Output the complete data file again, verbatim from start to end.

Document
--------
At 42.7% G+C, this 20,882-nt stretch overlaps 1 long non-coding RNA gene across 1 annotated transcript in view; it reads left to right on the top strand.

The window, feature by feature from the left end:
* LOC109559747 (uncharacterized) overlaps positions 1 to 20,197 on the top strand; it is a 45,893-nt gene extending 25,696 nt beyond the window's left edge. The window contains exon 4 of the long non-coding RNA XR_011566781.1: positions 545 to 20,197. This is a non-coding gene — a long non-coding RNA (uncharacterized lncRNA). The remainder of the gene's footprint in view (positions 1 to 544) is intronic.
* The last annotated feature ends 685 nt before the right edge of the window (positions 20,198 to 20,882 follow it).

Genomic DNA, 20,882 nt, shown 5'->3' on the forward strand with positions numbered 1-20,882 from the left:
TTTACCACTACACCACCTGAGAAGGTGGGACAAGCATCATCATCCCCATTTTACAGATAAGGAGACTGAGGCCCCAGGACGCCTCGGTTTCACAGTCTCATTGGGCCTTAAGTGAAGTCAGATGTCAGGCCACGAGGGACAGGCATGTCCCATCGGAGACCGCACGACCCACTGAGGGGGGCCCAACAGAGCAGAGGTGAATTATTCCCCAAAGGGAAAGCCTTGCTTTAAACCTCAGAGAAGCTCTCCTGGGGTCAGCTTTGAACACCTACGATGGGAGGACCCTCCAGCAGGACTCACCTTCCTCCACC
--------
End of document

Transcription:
At 42.7% G+C, this 20,882-nt stretch overlaps 1 long non-coding RNA gene across 1 annotated transcript in view; it reads left to right on the top strand.

The window, feature by feature from the left end:
* LOC109559747 (uncharacterized) overlaps positions 1 to 20,197 on the top strand; it is a 45,893-nt gene extending 25,696 nt beyond the window's left edge. The window contains exon 4 of the long non-coding RNA XR_011566781.1: positions 545 to 20,197. This is a non-coding gene — a long non-coding RNA (uncharacterized lncRNA). The remainder of the gene's footprint in view (positions 1 to 544) is intronic.
* The last annotated feature ends 685 nt before the right edge of the window (positions 20,198 to 20,882 follow it).

Genomic DNA, 20,882 nt, shown 5'->3' on the forward strand with positions numbered 1-20,882 from the left:
TTTACCACTACACCACCTGAGAAGGTGGGACAAGCATCATCATCCCCATTTTACAGATAAGGAGACTGAGGCCCCAGGACGCCTCGGTTTCACAGTCTCATTGGGCCTTAAGTGAAGTCAGATGTCAGGCCACGAGGGACAGGCATGTCCCATCGGAGACCGCACGACCCACTGAGGGGGGCCCAACAGAGCAGAGGTGAATTATTCCCCAAAGGGAAAGCCTTGCTTTAAACCTCAGAGAAGCTCTCCTGGGGTCAGCTTTGAACACCTACGATGGGAGGACCCTCCAGCAGGACTCACCTTCCTCCACC